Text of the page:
Human and avian influenza
Emeritní profesor I. infekční kliniky 2. LF UK, Praha
Prakt. Lék. 2006; 86(10): 559-563
Influenza is a contagious illness caused by influenza viruses. Influenza Aviruses are designated on the basis of the antigenic relationships of the haemagglutinin (HA) and neuraminidase (NA) proteins. Of these only H1, 2 or 3 and N1 or 2 are known to infect humans. Outbreaks of influenza usually occur in colder months. The main symptoms are an abrupt onset with high fever, headache, extreme tiredness, dry cough, sore throat, muscle and bone aches. Only symptomatic treatment is indicated in otherwise healthy persons without complications. Avian influenza viruses have various combinations of 16 haemagglutinins and 9 neuraminidases. They cause illness only in birds and other animals that have epithelial cells in their airways that bear receptors enabling adhesion and replication of avian flu viruses. There are no such cells in humans. Human infection is exceptional, resulting from direct contact with infected birds with a high infectious dose. Antiviral drugs - neuraminidase inhibitors- may be recommended for the treatment of both human and avian influenza. Antiviral treatment lasts for 5 days and must be started within 2 days of illness when the viral replication culminates. A later initiation of antiviral treatment has no effect on the course of influenza.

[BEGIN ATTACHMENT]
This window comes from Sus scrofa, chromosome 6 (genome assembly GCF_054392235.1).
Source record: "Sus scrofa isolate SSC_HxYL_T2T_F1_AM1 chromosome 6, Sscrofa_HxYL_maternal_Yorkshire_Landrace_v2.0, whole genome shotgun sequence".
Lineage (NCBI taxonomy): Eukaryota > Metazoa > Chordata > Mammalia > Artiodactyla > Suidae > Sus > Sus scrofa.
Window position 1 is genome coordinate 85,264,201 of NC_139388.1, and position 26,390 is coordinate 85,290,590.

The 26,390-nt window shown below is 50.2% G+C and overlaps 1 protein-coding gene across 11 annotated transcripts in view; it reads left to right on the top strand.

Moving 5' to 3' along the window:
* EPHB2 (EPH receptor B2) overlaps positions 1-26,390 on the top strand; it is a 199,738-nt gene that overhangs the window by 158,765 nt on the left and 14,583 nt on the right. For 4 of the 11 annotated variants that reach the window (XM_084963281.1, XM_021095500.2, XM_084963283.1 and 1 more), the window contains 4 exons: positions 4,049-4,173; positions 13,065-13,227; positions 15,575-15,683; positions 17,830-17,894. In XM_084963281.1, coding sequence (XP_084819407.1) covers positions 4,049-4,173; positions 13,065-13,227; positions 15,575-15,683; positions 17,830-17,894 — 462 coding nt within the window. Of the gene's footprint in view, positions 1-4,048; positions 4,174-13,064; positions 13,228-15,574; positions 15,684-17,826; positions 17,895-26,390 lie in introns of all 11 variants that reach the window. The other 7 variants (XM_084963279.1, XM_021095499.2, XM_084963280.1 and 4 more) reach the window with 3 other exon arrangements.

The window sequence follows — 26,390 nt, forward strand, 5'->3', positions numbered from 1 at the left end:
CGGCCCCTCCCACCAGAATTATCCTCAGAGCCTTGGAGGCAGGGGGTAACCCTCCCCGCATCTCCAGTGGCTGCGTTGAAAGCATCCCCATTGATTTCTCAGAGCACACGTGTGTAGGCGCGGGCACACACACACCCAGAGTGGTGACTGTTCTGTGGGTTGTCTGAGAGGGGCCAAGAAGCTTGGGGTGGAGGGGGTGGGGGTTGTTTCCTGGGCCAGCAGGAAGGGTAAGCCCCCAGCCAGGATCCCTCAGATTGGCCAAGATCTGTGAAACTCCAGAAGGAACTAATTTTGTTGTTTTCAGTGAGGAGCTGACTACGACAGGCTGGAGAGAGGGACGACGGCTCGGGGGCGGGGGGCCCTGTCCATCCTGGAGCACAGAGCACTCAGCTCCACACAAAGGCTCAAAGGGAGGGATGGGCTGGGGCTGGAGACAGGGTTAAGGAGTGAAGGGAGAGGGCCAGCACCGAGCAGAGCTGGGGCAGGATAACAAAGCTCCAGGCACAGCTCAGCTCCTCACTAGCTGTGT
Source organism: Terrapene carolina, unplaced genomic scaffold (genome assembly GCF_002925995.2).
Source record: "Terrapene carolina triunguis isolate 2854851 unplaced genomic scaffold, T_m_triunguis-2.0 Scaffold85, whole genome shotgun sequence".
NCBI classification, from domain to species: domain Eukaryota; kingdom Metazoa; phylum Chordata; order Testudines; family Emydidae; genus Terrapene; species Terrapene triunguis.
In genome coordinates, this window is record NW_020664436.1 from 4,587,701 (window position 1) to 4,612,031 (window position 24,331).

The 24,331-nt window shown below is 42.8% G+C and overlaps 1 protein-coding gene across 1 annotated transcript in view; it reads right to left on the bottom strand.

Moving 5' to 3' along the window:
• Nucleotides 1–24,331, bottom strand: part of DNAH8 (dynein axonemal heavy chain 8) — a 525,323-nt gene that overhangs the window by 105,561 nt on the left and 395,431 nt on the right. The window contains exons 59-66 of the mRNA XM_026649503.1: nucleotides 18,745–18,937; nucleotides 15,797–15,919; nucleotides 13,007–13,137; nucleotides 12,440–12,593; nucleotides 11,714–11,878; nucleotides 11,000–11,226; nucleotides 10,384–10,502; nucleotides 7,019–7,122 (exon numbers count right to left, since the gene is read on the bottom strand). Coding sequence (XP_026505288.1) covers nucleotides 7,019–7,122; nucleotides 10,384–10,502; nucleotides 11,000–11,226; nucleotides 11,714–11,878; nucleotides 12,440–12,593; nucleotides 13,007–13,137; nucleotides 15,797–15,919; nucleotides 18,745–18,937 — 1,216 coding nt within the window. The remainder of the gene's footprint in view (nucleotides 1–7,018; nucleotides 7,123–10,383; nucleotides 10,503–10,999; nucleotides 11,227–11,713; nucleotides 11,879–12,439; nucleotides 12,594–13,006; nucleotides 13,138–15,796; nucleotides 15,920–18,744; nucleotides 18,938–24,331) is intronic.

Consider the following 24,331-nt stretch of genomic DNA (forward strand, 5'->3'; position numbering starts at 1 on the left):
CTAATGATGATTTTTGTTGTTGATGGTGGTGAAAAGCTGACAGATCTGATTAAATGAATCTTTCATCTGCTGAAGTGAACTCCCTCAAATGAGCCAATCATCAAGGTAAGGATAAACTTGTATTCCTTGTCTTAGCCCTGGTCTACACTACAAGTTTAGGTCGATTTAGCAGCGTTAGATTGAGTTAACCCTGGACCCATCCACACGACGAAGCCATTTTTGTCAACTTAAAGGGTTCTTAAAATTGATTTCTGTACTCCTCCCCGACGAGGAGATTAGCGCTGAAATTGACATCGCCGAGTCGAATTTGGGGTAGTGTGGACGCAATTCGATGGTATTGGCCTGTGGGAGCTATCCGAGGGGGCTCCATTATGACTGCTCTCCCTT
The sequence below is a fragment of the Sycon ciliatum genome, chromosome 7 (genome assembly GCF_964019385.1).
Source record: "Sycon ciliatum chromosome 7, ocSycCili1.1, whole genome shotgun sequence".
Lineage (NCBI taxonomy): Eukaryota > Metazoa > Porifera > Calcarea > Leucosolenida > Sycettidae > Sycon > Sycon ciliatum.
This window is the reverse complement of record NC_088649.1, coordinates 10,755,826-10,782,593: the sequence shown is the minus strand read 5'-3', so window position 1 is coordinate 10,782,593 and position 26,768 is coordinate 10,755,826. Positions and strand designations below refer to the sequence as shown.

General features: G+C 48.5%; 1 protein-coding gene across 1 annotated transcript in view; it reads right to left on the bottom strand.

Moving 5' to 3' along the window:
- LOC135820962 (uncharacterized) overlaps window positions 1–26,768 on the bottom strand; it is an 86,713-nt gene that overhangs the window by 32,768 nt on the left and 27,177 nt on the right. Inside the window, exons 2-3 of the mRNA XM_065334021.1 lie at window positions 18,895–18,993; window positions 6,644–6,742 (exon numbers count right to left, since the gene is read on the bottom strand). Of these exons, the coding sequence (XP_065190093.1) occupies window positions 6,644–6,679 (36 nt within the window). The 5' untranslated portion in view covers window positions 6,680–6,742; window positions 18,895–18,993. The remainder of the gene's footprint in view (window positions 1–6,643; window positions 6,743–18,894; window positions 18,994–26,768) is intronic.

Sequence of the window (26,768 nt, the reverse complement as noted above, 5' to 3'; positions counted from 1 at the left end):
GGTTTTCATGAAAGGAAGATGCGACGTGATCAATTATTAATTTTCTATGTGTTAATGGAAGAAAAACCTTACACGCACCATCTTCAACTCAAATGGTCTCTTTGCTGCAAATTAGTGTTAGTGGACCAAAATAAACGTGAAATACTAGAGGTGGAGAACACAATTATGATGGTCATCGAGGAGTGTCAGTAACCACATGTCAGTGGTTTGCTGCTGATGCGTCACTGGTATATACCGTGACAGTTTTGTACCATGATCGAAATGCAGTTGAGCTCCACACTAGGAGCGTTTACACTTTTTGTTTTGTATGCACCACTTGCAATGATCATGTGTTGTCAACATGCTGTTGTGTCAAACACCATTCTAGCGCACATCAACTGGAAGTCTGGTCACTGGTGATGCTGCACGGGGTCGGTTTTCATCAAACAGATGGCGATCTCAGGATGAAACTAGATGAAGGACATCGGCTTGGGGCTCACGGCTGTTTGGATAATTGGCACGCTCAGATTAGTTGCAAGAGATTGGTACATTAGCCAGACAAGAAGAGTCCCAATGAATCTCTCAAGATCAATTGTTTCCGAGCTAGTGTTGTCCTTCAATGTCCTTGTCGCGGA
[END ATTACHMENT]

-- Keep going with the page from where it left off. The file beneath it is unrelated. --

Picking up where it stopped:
human influenza, avian influenza, haemagglutinin, neuraminidase, neuraminidase inhibitors
General practitioner for children and adolescents
General practitioner for adults